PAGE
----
Financial experts calling for a recession has become a running theme in recent weeks. They may not agree on when it may occur, but a pullback is figuring into most analysts’ outlooks for the next 18 months.
The high-profile ranks include JPMorgan Chase CEO Jamie Dimon; Grantham, Mayo, & van Otterloo Long-Term Chief Investment Strategist Jeremy Grantham; and Tesla CEO Elon Musk.
Dimon, in particular, described the future economic environment as a “hurricane” bearing down on the U.S. economy, in a recent CNBC interview, saying the U.S. economy had 66% odds of a recession or something more extreme.
But some key figures are taking a slightly more moderate tone.
Mohamed El-Erian, Allianz’s chief economist, is one of the voices warning of recession but he’s not saying it’s inevitable. He has been vocal in his disappointment with the Federal Reserve’s lack of action, however.
“[The Federal Reserve] mischaracterized what inflation is. And then it fell behind. The lesson of history is that once you fall behind, you lose the ability of the first best response,” he said on CBS’ Face the Nation, adding, “Do you slam on the brakes hard to control inflation and risk a recession, or do you just step on the brakes and risk inflation lasting much longer than it should?”
He opined on Sunday that the U.S. was experiencing stagflation, with the strong labor market standing between the country and recession. El-Erian also said that he expected a 50 basis point rate hike from the Fed on Wednesday, though yesterday, the Wall Street Journal and two major investment banks—JP Morgan and Goldman Sachs—said a 75 basis point hike was likely. El-Erian tweeted this morning that the “curse of excessive specificity” had hit the Fed again.
Robert Shiller, Sterling Professor of Economics at Yale and creator of the CAPE ratio, is another voice warning of the possibility of recession, but he is placing the odds at 50%, which he said is much higher than normal, according to Bloomberg. He also raised the idea that a recession could become a self-fulfilling prophecy, as the population—from consumers to CEOs—become more fearful, causing them to take a more pessimistic stance.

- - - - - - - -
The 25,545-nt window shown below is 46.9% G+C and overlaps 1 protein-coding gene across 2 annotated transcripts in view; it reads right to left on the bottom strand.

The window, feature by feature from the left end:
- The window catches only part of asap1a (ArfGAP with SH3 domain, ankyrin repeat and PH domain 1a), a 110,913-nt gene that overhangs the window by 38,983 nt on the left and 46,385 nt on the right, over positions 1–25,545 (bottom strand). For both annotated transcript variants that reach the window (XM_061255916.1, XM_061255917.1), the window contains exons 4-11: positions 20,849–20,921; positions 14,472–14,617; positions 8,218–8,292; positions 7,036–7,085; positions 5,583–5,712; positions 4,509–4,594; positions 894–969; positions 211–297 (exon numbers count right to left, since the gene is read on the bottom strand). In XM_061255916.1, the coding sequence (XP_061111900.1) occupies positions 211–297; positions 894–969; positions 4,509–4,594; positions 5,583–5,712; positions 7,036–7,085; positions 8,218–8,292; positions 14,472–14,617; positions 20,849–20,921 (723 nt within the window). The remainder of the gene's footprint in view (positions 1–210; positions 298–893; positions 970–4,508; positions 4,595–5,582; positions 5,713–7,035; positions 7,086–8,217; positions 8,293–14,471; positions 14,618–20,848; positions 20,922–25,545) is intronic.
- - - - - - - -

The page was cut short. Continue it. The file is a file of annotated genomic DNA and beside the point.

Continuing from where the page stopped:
He cited such contributing factors as the possible housing bubble and rising inflation as possible contributors, not to mention widespread emotional blowback from a pandemic that cause 1 million deaths in the U.S. alone.
WealthManagement.com also reported Shiller indicated he did not think current Fed Chair Jerome Powell had the same level of resolve to tame inflation and face the resulting negative consequences that Paul Volcker did.
Nouriel Roubini, Professor Emeritus of Economics at New York University’s Stern School of Business and chief economist at Atlas Capital Team, is known as Dr. Doom for his often pessimistic outlook on markets, remains skeptical of a positive outcome or a “soft landing.”
He put the odds of a hard landing at 60% in a recent column for Project Syndicate due to the need for aggressive quantitative tightening, which has the potential to cause a crash in markets and/or the economy. However, if central banks “wimp out,” he believes stagflation will be the outcome.
Roubini stops short of speaking in absolutes, but he believes that with a soft landing being “highly improbable,” a hard landing—which allows for lower inflation—or a stagflationary environment will lead to recession within the next two years.
Jeremy Siegel is an economist and professor of finance at Wharton. He told CNBC’s Halftime Report last week that the S&P 500 likely had already priced in a mild recession and that the market was “closer to the lows than the highs.”
Halftime Report participant Josh Brown pointed out that, historically, the market has gone down 31% during a recession on average, but Siegel countered that the historical averages were distorted by severe recessions in the past, and that interest rates, despite the rising rate environment, were still far lower than the historical average.
The U.S. stock market tipped into bear territory the trading day after he made his assertions.
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